When the first small batch of Sikhs arrived in Canada in 1897, they could have scarcely imagined the role their community would go on to play in the country’s socio-political arena. The earliest Sikh immigrants found work in laying the tracks of the Canadian Pacific Railway, in lumber mills and mines. Besides alien land and the unfamiliar, this hardworking community had other things to cope with, such as racism and discrimination, highlighted by the Komagata Maru incident in 1914. However, known for their grit and unwavering resilience, the Sikhs in Canada persevered. A century on, they have not only placed themselves in leading positions in every sphere of public life, but have also been able to change popular perceptions regarding them.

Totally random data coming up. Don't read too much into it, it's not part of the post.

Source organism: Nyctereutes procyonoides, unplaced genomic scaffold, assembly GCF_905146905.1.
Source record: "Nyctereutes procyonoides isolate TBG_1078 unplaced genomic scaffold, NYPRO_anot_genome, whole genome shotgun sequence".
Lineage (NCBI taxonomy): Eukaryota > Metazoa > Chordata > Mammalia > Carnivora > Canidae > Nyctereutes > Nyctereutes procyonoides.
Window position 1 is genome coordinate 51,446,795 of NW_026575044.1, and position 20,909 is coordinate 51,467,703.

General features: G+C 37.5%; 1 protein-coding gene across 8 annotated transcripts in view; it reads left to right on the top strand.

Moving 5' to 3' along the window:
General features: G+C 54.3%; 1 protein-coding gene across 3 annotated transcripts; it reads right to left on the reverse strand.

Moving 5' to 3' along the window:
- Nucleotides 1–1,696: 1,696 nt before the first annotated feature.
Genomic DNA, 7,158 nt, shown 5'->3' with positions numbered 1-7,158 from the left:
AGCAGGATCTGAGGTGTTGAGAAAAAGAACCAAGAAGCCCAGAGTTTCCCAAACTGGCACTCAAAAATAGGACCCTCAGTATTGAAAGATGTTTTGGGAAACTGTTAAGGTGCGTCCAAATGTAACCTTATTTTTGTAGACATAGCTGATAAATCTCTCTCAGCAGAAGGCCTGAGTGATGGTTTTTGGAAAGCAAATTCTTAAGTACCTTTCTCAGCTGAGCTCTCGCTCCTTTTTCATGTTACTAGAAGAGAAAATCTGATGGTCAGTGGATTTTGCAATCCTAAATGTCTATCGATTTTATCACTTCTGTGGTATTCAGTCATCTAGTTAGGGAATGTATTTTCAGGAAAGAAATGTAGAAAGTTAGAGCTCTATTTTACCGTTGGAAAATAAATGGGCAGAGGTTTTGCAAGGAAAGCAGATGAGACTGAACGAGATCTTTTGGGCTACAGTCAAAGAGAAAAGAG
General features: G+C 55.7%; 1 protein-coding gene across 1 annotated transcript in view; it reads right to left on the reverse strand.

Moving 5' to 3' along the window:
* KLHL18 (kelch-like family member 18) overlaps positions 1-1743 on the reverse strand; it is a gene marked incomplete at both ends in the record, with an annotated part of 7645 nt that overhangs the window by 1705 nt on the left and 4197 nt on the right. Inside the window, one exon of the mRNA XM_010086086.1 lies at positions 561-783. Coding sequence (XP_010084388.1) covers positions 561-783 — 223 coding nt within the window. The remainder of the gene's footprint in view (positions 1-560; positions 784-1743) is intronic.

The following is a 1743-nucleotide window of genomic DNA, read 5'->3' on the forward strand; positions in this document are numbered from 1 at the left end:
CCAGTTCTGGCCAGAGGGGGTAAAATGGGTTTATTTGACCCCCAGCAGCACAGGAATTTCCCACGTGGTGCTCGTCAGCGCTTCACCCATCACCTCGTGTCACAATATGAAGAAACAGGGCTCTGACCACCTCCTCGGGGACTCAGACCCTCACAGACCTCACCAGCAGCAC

A lot of Sikhs also made Canada their home to escape the anti-Sikh pogrom in 1984, when members of the community were targeted, allegedly by leaders of the then Indian government, following the assassination of Prime Minister Indira Gandhi. Once here, the Sikhs have upheld the highest values of dignity and honest labor and have contributed significantly to the Canadian economy and politics. Instead of being passive outsiders, they have become active participants in wider community initiatives.
This week, we feature the recently-held Sikh Centennial Gala, which honors the best of the Sikh community—in terms of social contributions and showcases some of the most promising talents. As General Walt Natynczyk, Canada’s Chief of Defense Staff, the keynote speaker at this year’s Gala mentioned, the Sikh community has proved its mettle in the country’s military and has a lot to be proud of. This recognition is an accomplishment in itself—not just of the Sikh community, but of all South Asians, and by extension of all immigrant communities in Canada. Sikhs in Canada are no longer second-class citizens at the mercy of “masters,” but deciders of their own fates as well as policy makers who have a say in local, provincial and federal politics.